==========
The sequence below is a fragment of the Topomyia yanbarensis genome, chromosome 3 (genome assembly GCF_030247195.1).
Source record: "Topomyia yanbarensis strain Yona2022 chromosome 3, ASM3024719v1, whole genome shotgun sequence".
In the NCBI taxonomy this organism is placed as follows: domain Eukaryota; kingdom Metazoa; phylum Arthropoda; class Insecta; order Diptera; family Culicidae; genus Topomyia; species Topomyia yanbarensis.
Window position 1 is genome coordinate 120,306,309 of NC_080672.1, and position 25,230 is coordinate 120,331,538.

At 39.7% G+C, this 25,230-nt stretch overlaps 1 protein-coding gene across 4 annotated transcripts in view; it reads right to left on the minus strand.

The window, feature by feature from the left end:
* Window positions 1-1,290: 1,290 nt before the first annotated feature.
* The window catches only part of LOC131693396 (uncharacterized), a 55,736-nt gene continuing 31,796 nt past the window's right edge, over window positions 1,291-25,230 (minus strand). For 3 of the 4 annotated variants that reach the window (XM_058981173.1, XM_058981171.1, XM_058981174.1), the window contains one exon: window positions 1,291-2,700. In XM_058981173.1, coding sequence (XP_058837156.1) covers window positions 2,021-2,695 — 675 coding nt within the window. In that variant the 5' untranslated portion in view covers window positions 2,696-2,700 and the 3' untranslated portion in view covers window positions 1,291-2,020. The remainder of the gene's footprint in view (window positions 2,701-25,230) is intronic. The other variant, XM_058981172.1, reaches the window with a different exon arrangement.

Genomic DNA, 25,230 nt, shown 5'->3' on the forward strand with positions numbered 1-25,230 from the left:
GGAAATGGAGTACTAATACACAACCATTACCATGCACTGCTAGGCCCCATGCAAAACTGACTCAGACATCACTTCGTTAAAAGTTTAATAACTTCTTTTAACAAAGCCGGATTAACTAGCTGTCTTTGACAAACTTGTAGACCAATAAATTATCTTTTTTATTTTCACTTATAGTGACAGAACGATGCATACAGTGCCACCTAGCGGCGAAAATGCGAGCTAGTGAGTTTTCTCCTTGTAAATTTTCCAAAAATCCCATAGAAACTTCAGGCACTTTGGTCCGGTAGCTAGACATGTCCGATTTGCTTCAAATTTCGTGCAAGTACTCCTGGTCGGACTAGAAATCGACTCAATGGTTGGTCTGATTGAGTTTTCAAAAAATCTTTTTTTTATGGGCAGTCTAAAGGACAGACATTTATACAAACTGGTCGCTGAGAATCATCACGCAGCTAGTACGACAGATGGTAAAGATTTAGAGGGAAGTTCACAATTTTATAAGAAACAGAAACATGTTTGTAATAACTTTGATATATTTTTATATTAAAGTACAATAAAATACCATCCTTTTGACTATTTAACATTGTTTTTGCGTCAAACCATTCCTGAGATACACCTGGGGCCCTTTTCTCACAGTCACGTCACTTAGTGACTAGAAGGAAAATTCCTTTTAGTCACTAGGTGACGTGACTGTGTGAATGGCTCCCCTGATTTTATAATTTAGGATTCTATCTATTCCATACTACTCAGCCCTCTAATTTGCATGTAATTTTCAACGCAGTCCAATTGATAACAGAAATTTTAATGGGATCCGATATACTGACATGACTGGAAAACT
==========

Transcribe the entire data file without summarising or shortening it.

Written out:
The sequence below is a fragment of the Topomyia yanbarensis genome, chromosome 3 (genome assembly GCF_030247195.1).
Source record: "Topomyia yanbarensis strain Yona2022 chromosome 3, ASM3024719v1, whole genome shotgun sequence".
In the NCBI taxonomy this organism is placed as follows: domain Eukaryota; kingdom Metazoa; phylum Arthropoda; class Insecta; order Diptera; family Culicidae; genus Topomyia; species Topomyia yanbarensis.
Window position 1 is genome coordinate 120,306,309 of NC_080672.1, and position 25,230 is coordinate 120,331,538.

At 39.7% G+C, this 25,230-nt stretch overlaps 1 protein-coding gene across 4 annotated transcripts in view; it reads right to left on the minus strand.

The window, feature by feature from the left end:
* Window positions 1-1,290: 1,290 nt before the first annotated feature.
* The window catches only part of LOC131693396 (uncharacterized), a 55,736-nt gene continuing 31,796 nt past the window's right edge, over window positions 1,291-25,230 (minus strand). For 3 of the 4 annotated variants that reach the window (XM_058981173.1, XM_058981171.1, XM_058981174.1), the window contains one exon: window positions 1,291-2,700. In XM_058981173.1, coding sequence (XP_058837156.1) covers window positions 2,021-2,695 — 675 coding nt within the window. In that variant the 5' untranslated portion in view covers window positions 2,696-2,700 and the 3' untranslated portion in view covers window positions 1,291-2,020. The remainder of the gene's footprint in view (window positions 2,701-25,230) is intronic. The other variant, XM_058981172.1, reaches the window with a different exon arrangement.

Genomic DNA, 25,230 nt, shown 5'->3' on the forward strand with positions numbered 1-25,230 from the left:
GGAAATGGAGTACTAATACACAACCATTACCATGCACTGCTAGGCCCCATGCAAAACTGACTCAGACATCACTTCGTTAAAAGTTTAATAACTTCTTTTAACAAAGCCGGATTAACTAGCTGTCTTTGACAAACTTGTAGACCAATAAATTATCTTTTTTATTTTCACTTATAGTGACAGAACGATGCATACAGTGCCACCTAGCGGCGAAAATGCGAGCTAGTGAGTTTTCTCCTTGTAAATTTTCCAAAAATCCCATAGAAACTTCAGGCACTTTGGTCCGGTAGCTAGACATGTCCGATTTGCTTCAAATTTCGTGCAAGTACTCCTGGTCGGACTAGAAATCGACTCAATGGTTGGTCTGATTGAGTTTTCAAAAAATCTTTTTTTTATGGGCAGTCTAAAGGACAGACATTTATACAAACTGGTCGCTGAGAATCATCACGCAGCTAGTACGACAGATGGTAAAGATTTAGAGGGAAGTTCACAATTTTATAAGAAACAGAAACATGTTTGTAATAACTTTGATATATTTTTATATTAAAGTACAATAAAATACCATCCTTTTGACTATTTAACATTGTTTTTGCGTCAAACCATTCCTGAGATACACCTGGGGCCCTTTTCTCACAGTCACGTCACTTAGTGACTAGAAGGAAAATTCCTTTTAGTCACTAGGTGACGTGACTGTGTGAATGGCTCCCCTGATTTTATAATTTAGGATTCTATCTATTCCATACTACTCAGCCCTCTAATTTGCATGTAATTTTCAACGCAGTCCAATTGATAACAGAAATTTTAATGGGATCCGATATACTGACATGACTGGAAAACT